A lone demonstrator confronts neo-Nazis at a NRM march in May 2016. Photo: Twitter.
Swedish Jewish leaders are appealing to police in Gothenburg to reroute a neo-Nazi march that will pass close to the city’s synagogue on September 30 – when Jews mark Yom Kippur, the holiest day in the Jewish calendar.
“It’s the day of the year when many Jews who normally don’t go to the synagogue will gather there. On this day, the police have decided to grant the neo-Nazi Nordic Resistance Movement (NRM) permission to march through Gothenburg, no more than a stone’s throw away from the synagogue,” Aron Verständig, chairman of the Official Council of Swedish Jewish Communities, and Allan Stutzinky, chairman of the Jewish community in Gothenburg, wrote in an opinion piece quoted by the Swedish daily, The Local.
“Aside from out of fear for our own security, it evokes uncomfortable associations for us Jews,” they added. “During the Holocaust it wasn’t unusual for the German Nazis to conduct their horrendous atrocities on the most important days of the Jewish calendar.”
According to The Local, the NRM had initially sought permission to stage the march on one of Gothenburg’s main avenues, Kungsportsavenyn, but was only granted a permit if it agreed to change the route. The new route means the neo-Nazis will parade close to the synagogue.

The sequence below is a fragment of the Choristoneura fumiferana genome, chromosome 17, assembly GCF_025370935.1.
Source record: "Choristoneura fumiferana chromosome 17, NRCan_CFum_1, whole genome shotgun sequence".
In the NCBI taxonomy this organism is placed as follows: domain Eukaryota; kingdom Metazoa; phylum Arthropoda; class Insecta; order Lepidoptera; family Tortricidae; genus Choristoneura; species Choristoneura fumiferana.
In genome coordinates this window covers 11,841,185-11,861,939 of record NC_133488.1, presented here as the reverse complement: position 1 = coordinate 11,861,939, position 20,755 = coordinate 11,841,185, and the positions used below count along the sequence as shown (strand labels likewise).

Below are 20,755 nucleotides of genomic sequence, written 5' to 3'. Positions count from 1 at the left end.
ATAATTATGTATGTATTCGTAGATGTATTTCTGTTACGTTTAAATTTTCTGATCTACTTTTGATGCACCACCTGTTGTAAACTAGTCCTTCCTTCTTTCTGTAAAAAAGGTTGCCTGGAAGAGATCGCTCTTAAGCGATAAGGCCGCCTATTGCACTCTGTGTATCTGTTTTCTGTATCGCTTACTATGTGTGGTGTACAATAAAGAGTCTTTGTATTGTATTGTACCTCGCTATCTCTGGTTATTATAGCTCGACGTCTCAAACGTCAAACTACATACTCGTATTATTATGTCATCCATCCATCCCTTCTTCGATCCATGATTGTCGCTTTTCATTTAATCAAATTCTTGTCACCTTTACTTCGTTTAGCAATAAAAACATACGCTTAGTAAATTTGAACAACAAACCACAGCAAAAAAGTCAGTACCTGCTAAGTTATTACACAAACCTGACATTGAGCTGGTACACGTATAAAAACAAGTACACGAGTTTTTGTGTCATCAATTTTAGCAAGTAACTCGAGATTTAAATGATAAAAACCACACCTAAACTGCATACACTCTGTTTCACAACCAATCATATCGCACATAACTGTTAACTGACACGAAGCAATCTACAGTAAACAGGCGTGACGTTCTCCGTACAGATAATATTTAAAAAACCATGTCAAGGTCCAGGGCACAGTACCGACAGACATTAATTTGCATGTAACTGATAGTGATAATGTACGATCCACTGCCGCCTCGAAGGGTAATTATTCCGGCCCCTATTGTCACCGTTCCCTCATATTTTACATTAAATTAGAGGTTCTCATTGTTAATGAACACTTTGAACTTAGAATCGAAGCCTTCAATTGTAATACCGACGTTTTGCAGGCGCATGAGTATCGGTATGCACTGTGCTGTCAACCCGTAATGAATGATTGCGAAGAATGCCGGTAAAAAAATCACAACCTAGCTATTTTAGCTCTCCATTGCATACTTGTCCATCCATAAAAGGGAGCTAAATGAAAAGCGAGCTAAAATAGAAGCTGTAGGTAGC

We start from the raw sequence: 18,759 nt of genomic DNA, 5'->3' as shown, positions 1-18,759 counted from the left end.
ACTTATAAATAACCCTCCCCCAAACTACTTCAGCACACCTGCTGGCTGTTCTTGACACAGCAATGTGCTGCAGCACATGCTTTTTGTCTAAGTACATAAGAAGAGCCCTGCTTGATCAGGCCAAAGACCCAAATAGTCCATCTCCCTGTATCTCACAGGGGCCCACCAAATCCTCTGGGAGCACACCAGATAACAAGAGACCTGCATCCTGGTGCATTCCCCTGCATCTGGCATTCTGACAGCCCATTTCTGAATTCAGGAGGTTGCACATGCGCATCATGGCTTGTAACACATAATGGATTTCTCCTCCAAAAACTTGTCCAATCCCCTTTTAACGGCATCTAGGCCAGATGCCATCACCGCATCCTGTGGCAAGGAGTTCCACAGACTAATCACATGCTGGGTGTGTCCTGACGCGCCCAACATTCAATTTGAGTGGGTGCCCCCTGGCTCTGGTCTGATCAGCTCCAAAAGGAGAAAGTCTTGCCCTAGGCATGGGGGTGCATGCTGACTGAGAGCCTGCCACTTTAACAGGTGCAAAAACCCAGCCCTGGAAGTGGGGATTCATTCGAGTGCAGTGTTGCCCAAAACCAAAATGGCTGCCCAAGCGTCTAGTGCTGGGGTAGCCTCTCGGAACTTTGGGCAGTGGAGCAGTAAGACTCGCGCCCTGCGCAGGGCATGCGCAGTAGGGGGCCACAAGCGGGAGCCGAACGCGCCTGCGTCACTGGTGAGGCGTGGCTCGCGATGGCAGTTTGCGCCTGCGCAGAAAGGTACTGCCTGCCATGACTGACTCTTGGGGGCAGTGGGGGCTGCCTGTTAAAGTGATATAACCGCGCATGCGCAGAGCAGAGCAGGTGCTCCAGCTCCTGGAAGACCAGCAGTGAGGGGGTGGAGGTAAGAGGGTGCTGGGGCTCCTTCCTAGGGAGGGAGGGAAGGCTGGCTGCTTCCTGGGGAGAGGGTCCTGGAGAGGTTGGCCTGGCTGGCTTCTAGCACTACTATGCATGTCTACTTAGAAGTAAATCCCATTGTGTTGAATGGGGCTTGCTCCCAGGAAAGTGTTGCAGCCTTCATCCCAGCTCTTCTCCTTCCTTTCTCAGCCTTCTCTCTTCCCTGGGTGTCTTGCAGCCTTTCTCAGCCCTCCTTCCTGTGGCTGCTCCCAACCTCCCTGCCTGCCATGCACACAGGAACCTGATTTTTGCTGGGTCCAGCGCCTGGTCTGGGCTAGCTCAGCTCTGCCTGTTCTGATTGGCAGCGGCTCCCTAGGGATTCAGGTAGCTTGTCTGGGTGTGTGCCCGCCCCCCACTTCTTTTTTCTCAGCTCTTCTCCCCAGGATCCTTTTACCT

The NRM openly describes itself as a “National Socialist” organization, and operates branches in Norway and Finland as well as Sweden.
The group declares that it will “[B]y all available means, and with a long-term perspective, work to regain power from the global Zionist elite who have economically and militarily occupied the greater part of our world.” Its goal is to “[E]stablish a National Socialist society where resources are distributed in such a way that benefits all people, both strong and weak, and where everybody has the opportunity to reach their fullest potential.”
Set up by neo-Nazi activists in 1997, the notoriously violent NRM is reported to have increased its membership significantly over the last year. Following US President Donald Trump’s election victory in November 2016, more than 600 hardcore supporters of the NRM clashed with anti-fascists in downtown Stockholm.
In July, three member of the NRM were sentenced by a Swedish court to up to nine years in prison for a series of homemade bomb attacks against refugee shelters.
Source:: The Algemeiner